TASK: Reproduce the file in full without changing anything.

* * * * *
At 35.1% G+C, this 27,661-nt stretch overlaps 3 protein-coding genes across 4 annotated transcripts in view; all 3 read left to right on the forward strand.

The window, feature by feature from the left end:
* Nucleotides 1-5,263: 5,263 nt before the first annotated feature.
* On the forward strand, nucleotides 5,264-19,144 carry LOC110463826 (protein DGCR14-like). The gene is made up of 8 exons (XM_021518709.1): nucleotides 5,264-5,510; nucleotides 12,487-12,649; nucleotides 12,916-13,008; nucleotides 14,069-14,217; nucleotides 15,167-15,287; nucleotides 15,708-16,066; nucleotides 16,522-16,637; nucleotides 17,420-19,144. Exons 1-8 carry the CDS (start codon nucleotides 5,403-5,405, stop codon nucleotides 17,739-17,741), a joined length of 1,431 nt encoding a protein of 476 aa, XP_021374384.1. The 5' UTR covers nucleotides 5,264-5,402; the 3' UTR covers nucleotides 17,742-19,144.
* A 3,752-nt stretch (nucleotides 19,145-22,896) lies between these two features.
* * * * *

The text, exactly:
At 35.1% G+C, this 27,661-nt stretch overlaps 3 protein-coding genes across 4 annotated transcripts in view; all 3 read left to right on the forward strand.

The window, feature by feature from the left end:
* Nucleotides 1-5,263: 5,263 nt before the first annotated feature.
* On the forward strand, nucleotides 5,264-19,144 carry LOC110463826 (protein DGCR14-like). The gene is made up of 8 exons (XM_021518709.1): nucleotides 5,264-5,510; nucleotides 12,487-12,649; nucleotides 12,916-13,008; nucleotides 14,069-14,217; nucleotides 15,167-15,287; nucleotides 15,708-16,066; nucleotides 16,522-16,637; nucleotides 17,420-19,144. Exons 1-8 carry the CDS (start codon nucleotides 5,403-5,405, stop codon nucleotides 17,739-17,741), a joined length of 1,431 nt encoding a protein of 476 aa, XP_021374384.1. The 5' UTR covers nucleotides 5,264-5,402; the 3' UTR covers nucleotides 17,742-19,144.
* A 3,752-nt stretch (nucleotides 19,145-22,896) lies between these two features.